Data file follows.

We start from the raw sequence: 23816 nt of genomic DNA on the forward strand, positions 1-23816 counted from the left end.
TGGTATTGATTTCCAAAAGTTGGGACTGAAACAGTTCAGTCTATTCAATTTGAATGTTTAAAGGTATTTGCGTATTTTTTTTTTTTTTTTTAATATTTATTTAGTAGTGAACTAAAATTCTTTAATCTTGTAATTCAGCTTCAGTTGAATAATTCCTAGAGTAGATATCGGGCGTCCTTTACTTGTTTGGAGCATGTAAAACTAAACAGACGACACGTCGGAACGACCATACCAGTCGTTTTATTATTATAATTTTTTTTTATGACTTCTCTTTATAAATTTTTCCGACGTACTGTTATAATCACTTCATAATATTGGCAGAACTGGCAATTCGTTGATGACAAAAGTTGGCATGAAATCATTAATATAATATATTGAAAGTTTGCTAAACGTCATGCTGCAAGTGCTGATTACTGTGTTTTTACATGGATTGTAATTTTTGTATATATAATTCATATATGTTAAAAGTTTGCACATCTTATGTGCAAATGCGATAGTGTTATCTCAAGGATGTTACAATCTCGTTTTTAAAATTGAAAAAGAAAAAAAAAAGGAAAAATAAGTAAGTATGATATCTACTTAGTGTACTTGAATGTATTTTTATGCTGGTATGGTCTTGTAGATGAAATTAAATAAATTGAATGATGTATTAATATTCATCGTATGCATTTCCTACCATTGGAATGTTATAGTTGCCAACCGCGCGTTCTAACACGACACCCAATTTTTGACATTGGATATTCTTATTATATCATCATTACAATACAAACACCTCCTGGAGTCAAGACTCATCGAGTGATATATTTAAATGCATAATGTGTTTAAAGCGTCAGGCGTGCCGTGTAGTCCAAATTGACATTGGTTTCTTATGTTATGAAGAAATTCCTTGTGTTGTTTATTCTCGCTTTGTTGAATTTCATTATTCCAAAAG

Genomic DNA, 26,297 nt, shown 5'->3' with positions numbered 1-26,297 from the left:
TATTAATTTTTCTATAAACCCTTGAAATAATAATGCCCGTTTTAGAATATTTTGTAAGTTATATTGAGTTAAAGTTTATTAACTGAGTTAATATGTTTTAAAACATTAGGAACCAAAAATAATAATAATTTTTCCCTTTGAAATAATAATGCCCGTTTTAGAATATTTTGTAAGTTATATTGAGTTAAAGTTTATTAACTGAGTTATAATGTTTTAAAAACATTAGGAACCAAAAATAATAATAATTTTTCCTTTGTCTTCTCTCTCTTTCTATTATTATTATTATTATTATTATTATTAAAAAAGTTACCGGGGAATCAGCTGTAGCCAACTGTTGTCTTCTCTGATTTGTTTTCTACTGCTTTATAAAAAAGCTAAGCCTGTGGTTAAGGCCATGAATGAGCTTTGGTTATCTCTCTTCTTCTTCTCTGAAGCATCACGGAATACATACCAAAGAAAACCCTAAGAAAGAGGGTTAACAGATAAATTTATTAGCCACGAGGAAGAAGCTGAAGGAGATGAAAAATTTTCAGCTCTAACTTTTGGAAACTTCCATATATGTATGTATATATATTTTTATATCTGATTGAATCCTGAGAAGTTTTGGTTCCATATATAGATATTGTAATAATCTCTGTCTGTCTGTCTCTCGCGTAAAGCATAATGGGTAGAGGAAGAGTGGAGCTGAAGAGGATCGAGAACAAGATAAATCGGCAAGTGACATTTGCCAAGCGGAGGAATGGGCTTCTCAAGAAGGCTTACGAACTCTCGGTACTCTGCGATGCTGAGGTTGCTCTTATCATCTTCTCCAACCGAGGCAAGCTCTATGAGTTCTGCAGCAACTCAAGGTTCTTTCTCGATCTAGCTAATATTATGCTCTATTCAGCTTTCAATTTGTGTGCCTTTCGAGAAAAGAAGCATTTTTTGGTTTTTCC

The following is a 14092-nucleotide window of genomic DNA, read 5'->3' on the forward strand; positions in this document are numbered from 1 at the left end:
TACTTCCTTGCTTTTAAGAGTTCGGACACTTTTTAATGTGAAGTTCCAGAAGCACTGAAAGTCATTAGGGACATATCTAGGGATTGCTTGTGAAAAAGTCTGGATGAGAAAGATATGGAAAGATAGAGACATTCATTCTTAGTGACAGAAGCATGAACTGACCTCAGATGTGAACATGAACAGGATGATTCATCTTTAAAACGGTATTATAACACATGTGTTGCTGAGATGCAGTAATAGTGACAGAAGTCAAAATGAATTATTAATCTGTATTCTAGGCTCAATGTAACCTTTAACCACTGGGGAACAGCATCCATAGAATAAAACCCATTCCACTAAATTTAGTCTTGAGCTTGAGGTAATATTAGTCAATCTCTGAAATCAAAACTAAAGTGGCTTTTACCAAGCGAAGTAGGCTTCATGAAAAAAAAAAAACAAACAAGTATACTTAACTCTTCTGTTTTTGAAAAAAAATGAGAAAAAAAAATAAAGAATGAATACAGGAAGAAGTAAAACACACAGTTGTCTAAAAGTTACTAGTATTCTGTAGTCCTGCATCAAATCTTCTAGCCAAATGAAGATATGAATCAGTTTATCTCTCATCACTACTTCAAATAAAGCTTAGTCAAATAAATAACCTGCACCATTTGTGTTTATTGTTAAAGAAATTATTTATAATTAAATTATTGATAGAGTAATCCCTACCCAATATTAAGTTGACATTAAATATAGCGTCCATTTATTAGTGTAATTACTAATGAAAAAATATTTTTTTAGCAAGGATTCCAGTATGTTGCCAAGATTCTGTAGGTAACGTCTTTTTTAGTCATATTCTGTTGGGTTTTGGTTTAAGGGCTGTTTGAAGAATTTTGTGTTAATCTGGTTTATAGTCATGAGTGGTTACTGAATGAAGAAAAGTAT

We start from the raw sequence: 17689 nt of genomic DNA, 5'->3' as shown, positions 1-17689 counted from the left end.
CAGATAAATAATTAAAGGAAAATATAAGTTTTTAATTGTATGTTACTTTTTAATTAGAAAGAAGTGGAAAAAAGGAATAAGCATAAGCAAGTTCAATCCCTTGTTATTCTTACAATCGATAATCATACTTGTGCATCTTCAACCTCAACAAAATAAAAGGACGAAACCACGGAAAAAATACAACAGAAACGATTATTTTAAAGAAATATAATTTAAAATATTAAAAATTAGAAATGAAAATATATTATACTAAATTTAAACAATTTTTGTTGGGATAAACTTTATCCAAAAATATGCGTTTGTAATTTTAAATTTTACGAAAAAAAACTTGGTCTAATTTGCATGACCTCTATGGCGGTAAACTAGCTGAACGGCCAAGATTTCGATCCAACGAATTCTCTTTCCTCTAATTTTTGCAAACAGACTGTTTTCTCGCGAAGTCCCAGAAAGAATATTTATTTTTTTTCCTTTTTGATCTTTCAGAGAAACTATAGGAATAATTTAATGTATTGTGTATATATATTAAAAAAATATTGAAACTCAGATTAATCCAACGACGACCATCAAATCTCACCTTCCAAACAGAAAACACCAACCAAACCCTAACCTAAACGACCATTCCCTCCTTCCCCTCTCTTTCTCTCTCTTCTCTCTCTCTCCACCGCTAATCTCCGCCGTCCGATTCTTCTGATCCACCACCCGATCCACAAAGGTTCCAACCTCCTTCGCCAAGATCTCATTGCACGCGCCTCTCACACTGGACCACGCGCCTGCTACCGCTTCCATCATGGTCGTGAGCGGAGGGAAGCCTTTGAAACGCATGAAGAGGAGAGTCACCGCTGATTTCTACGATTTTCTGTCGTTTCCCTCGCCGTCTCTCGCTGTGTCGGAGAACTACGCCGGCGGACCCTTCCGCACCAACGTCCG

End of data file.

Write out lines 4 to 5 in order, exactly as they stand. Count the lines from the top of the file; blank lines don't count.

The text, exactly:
TATTAATTTTTCTATAAACCCTTGAAATAATAATGCCCGTTTTAGAATATTTTGTAAGTTATATTGAGTTAAAGTTTATTAACTGAGTTAATATGTTTTAAAACATTAGGAACCAAAAATAATAATAATTTTTCCCTTTGAAATAATAATGCCCGTTTTAGAATATTTTGTAAGTTATATTGAGTTAAAGTTTATTAACTGAGTTATAATGTTTTAAAAACATTAGGAACCAAAAATAATAATAATTTTTCCTTTGTCTTCTCTCTCTTTCTATTATTATTATTATTATTATTATTATTAAAAAAGTTACCGGGGAATCAGCTGTAGCCAACTGTTGTCTTCTCTGATTTGTTTTCTACTGCTTTATAAAAAAGCTAAGCCTGTGGTTAAGGCCATGAATGAGCTTTGGTTATCTCTCTTCTTCTTCTCTGAAGCATCACGGAATACATACCAAAGAAAACCCTAAGAAAGAGGGTTAACAGATAAATTTATTAGCCACGAGGAAGAAGCTGAAGGAGATGAAAAATTTTCAGCTCTAACTTTTGGAAACTTCCATATATGTATGTATATATATTTTTATATCTGATTGAATCCTGAGAAGTTTTGGTTCCATATATAGATATTGTAATAATCTCTGTCTGTCTGTCTCTCGCGTAAAGCATAATGGGTAGAGGAAGAGTGGAGCTGAAGAGGATCGAGAACAAGATAAATCGGCAAGTGACATTTGCCAAGCGGAGGAATGGGCTTCTCAAGAAGGCTTACGAACTCTCGGTACTCTGCGATGCTGAGGTTGCTCTTATCATCTTCTCCAACCGAGGCAAGCTCTATGAGTTCTGCAGCAACTCAAGGTTCTTTCTCGATCTAGCTAATATTATGCTCTATTCAGCTTTCAATTTGTGTGCCTTTCGAGAAAAGAAGCATTTTTTGGTTTTTCC

The following is a 14092-nucleotide window of genomic DNA, read 5'->3' on the forward strand; positions in this document are numbered from 1 at the left end: